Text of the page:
Needless to say, the same children who had sworn to feed, protect, and care for this fish were nowhere to be seen once the tank was set up on our counter.
I’m not saying I’m a pessimist, but I began to plan a eulogy for the fish from the day we brought him home.
He lived for three months before suffering electrocution in an ill-fated accident.
I know; it wasn’t how we expected it to end either.
It happened while my husband and I were out of town and the tank water was getting changed. Somehow, unbeknownst to the person changing the water, the heater had broken in the process. When the broken heater was placed back in the tank and plugged in…. You can fill in the blanks of this sad history.
We didn’t replace that betta fish, but that wasn’t the end of the pet saga.
A few weeks ago, my children came home with some goldfish they had won in a carnival.
I am resolute in my refusal to give a warm home to a puppy, kitten, bird, horse, or squirrel (all active requests as of the writing of this article), but how could I say no to a few harmless goldfish?
More importantly, how long could these carnival fish even live?
This wouldn’t be a long-term commitment, I reassured myself. We’d do a short stint as pet owners, and then we’d be done.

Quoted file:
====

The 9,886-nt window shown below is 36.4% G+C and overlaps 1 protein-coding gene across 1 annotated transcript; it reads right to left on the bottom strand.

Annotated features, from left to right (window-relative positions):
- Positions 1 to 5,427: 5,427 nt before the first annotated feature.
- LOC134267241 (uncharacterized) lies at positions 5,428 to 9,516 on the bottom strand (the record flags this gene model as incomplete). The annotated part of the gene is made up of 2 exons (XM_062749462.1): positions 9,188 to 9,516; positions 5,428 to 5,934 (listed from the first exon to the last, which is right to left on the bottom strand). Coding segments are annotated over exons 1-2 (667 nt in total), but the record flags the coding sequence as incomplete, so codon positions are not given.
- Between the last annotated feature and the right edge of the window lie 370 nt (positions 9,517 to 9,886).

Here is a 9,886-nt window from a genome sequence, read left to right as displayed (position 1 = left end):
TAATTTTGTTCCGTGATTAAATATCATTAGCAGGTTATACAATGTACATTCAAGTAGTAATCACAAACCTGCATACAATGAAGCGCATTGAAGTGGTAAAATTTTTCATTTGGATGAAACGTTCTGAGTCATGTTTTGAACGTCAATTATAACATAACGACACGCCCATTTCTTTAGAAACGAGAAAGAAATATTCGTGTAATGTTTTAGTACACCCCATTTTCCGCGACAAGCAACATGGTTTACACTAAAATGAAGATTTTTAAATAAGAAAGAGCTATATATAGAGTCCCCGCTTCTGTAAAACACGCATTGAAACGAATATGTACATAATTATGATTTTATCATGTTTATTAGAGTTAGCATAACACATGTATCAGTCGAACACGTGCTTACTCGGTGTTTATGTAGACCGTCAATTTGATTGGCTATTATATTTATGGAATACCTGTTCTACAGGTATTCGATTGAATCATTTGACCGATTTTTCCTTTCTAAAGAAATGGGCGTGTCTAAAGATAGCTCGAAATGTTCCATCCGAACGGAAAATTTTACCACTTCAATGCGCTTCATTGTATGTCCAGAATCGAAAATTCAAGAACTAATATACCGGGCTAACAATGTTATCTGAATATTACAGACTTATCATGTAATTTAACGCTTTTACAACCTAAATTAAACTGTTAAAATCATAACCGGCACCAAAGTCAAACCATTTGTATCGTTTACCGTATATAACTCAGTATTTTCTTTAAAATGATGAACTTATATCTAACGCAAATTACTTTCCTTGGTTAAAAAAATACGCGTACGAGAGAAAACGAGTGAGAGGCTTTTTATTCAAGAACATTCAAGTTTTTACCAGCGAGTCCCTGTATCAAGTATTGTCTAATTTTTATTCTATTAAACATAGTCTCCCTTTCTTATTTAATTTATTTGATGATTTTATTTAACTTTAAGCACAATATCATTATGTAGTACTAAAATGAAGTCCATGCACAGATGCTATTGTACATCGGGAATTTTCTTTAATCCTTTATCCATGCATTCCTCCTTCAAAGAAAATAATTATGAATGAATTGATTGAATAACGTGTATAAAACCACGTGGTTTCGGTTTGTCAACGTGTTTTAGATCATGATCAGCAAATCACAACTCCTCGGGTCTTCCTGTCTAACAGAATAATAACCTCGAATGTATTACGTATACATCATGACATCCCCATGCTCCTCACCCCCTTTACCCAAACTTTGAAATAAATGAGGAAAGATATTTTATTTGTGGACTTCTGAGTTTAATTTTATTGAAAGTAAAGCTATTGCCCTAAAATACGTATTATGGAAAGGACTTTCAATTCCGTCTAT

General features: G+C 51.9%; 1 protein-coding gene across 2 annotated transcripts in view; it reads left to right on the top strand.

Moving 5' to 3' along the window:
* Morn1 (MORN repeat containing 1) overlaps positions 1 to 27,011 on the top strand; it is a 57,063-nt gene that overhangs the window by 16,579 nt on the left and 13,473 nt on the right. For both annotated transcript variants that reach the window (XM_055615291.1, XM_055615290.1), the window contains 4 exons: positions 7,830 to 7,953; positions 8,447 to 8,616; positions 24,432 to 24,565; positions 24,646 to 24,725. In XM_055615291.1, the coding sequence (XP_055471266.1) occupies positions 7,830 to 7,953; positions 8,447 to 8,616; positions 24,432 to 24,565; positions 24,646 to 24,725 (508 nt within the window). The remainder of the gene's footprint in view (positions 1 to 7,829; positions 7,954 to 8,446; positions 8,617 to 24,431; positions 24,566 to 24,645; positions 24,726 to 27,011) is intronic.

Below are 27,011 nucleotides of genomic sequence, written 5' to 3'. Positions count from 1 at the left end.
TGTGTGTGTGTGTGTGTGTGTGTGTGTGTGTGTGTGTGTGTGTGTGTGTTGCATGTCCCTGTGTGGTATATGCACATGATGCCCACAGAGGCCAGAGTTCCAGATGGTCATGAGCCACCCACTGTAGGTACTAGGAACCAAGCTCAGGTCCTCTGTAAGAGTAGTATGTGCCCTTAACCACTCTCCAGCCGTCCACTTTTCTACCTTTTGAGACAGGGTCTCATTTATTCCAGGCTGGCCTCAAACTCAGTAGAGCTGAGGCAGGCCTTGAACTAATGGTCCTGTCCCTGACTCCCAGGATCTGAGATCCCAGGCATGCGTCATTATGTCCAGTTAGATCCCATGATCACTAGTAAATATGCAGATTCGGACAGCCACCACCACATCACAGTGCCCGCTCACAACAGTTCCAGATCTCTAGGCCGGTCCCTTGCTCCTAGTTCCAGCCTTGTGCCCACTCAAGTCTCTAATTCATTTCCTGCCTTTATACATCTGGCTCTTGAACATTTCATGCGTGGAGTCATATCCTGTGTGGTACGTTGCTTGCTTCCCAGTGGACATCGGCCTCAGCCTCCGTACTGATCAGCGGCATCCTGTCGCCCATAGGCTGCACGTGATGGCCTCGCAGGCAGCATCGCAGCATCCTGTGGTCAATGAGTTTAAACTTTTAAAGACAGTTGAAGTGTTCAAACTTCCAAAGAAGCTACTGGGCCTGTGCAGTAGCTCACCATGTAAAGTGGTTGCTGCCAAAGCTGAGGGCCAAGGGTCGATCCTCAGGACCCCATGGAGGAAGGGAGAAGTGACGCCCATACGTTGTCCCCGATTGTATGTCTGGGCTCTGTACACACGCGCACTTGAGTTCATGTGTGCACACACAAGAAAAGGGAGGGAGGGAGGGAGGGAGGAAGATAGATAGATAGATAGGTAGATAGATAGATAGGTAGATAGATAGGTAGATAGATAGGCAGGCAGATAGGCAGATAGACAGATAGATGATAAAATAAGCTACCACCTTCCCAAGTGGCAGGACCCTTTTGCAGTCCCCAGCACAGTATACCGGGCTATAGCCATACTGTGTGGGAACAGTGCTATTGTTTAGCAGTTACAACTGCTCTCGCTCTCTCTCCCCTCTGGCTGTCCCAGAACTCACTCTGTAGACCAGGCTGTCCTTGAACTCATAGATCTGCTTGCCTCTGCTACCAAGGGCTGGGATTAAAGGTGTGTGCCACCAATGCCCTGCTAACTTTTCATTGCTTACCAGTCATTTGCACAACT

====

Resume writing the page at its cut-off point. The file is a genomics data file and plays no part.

Did I have high hopes of a long and happy life for these fish?
Am I genuinely shocked every morning when I wake up and see these fish swimming happily?
You have no idea.
SO now I’m the mom who cleans the fishbowl, changes the water regularly, and feeds the fish — with a sinking feeling that we’re only delaying the inevitable.
I’m trying to prepare my kids for the eventual demise of their pets, but it isn’t going exactly as planned.
With absolutely no research to back me up, I explained to my kids that for some reason these carnival fish don’t have a long lifespan. Sometimes it’s because they eat too much or too little or the water is too warm or too cold or the stars are simply not in alignment.
So now, every time my five-year-old walks into the kitchen, he asks, “IS IT KILLED?”